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Government in Canada


Government in Canada is organized into three and quite often four levels: federal, provincial or territorial, and municipal (which is often subdivided into regional and local). Each level is charged with various responsibilities by either the Constitution or a higher level of government.

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The Constitution of Canada divided the responsibilities of the Government into federal and provincial jurisdictions. It also provided for the possibility of the provincial governments to delegate some of its responsibilities to a municipal government.

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The Federal Government is seated in Ottawa and is headed by the Governor General of Canada on the advice of the Prime Minister. Its responsibilities include:
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  • defence,
  • criminal law,
  • employment insurance,
  • postal service,
  • census,
  • copyrights,
  • trade regulation,
  • external relations,
  • money and banking,
  • transportation,
  • citizenship, and
  • Indian affairs.
The Consitution also specified that every issue not mentioned as belonging to the provincial or territorial governments comes under the power of the Federal Government. For more information on the Government of Canada, please continue on to the Federal Government page.


The Provincial and Territorial Governments currently number ten and three, respectively. Each has its own capital city and is headed by a Lieutenant Governor (provinces) or a Commissioner (territories) on the advice of a Premier (provinces) or a Government Leader (territories). A province exists in its own right, a creation of the Constitution Acts, 1867 - 1982. A territory, however, is created through federal law. As a result, Crown lands in the territories are retained by the federal government in the Crown in right of Canada. This differs from the provinces, which own provincial lands in the Crown in right of the province. Secondly, in a territory, federal Parliament may enter into provincial-type affairs, such as school curriculum. Thirdly, territorial governments are not included in the Constitutional amending formula the way we decide if we want to change something in the Canadian Constitution. Provinces get a vote when a change is proposed territories do not. In general, provincial and territorial responsibilities include:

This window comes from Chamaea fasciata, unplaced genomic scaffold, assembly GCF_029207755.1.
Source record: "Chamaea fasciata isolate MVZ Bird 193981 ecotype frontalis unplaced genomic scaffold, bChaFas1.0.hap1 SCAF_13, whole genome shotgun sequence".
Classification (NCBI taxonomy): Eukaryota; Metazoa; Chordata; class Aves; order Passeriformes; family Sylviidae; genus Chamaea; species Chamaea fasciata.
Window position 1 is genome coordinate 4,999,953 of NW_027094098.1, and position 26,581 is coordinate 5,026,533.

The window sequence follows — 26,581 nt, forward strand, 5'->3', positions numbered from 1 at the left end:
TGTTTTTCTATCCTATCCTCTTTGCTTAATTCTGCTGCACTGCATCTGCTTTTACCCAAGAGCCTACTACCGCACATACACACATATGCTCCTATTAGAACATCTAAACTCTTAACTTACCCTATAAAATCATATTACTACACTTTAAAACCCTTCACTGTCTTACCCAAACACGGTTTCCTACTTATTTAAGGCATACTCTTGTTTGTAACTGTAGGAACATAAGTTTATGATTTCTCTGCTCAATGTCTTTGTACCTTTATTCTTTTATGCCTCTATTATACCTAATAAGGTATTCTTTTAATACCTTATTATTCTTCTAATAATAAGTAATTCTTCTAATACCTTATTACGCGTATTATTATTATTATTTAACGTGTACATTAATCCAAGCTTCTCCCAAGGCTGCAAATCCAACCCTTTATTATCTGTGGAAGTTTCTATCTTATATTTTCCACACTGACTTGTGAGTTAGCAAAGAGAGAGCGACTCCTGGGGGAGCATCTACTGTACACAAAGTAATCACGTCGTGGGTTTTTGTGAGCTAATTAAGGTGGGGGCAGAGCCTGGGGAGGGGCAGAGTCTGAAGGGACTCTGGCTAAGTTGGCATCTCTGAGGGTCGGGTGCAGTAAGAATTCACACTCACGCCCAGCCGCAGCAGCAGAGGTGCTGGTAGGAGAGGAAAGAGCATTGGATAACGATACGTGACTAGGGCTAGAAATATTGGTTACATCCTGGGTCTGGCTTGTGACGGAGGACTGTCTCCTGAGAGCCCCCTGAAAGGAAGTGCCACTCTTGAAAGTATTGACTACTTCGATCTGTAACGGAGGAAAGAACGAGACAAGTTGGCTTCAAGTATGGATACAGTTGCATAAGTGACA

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  • property and civil rights,
  • administration of justice,
  • natural resources and the environment,
  • education,
  • health, and
  • welfare.
For more information on the government of Canada's provinces, please continue on to the Provincial Government page.


Municipal Governments are essential "creatures" of the provincial or territorial governments. The latter can create, modify, or eliminate a municipal government at will and controls exactly which powers a municipal government is entitled to execute. There are hundreds of municipalities in each province and territory and are labelled in many different forms. "Upper tier" municipalities include Regions, Counties, and Districts and are headed by a Chair or a Warden. "Lower tier" municipalities which exist within an upper tier include Cities, Towns, Townships, and Municipalities and are headed by a Mayor or a Reeve. Their responsibilities vary from location to location but generally include:
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  • water
  • sewage,
  • waste collection,
  • public transit,
  • land use planning,
  • libraries,
  • emergency services,
  • animal control, and
  • economic development.
For more information on municipalities in Canada, please continue on to the Municipal Government page.


See also
Federal Government
Provinces & Territories
Municipal Government
Government Fact Sheets to Download
Provincial Fact Sheets to Download


Copyright Craig I.W. Marlatt